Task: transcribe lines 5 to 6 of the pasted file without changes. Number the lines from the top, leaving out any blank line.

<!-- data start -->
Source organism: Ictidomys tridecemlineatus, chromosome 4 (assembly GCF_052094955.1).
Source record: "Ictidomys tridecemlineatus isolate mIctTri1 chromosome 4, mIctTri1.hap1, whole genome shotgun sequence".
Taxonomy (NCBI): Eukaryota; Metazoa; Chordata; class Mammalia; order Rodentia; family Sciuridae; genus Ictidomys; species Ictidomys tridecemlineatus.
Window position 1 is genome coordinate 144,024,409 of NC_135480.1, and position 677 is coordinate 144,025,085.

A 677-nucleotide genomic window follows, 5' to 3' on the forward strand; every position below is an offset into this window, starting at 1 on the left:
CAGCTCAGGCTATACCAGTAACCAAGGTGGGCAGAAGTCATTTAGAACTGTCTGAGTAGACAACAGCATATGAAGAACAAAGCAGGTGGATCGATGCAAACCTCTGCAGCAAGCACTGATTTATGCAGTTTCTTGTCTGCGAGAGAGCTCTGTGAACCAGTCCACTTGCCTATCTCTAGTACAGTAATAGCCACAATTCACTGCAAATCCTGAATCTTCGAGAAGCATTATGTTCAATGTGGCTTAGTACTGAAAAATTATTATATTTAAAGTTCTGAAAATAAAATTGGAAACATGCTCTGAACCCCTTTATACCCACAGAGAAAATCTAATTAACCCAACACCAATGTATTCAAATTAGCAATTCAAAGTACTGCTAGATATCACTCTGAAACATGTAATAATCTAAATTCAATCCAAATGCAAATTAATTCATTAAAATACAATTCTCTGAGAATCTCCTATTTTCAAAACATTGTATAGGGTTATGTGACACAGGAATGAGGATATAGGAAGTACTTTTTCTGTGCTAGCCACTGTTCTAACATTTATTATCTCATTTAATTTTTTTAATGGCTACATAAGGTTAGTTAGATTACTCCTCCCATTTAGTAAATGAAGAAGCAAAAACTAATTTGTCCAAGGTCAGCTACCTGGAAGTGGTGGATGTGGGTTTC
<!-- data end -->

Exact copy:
A 677-nucleotide genomic window follows, 5' to 3' on the forward strand; every position below is an offset into this window, starting at 1 on the left:
CAGCTCAGGCTATACCAGTAACCAAGGTGGGCAGAAGTCATTTAGAACTGTCTGAGTAGACAACAGCATATGAAGAACAAAGCAGGTGGATCGATGCAAACCTCTGCAGCAAGCACTGATTTATGCAGTTTCTTGTCTGCGAGAGAGCTCTGTGAACCAGTCCACTTGCCTATCTCTAGTACAGTAATAGCCACAATTCACTGCAAATCCTGAATCTTCGAGAAGCATTATGTTCAATGTGGCTTAGTACTGAAAAATTATTATATTTAAAGTTCTGAAAATAAAATTGGAAACATGCTCTGAACCCCTTTATACCCACAGAGAAAATCTAATTAACCCAACACCAATGTATTCAAATTAGCAATTCAAAGTACTGCTAGATATCACTCTGAAACATGTAATAATCTAAATTCAATCCAAATGCAAATTAATTCATTAAAATACAATTCTCTGAGAATCTCCTATTTTCAAAACATTGTATAGGGTTATGTGACACAGGAATGAGGATATAGGAAGTACTTTTTCTGTGCTAGCCACTGTTCTAACATTTATTATCTCATTTAATTTTTTTAATGGCTACATAAGGTTAGTTAGATTACTCCTCCCATTTAGTAAATGAAGAAGCAAAAACTAATTTGTCCAAGGTCAGCTACCTGGAAGTGGTGGATGTGGGTTTC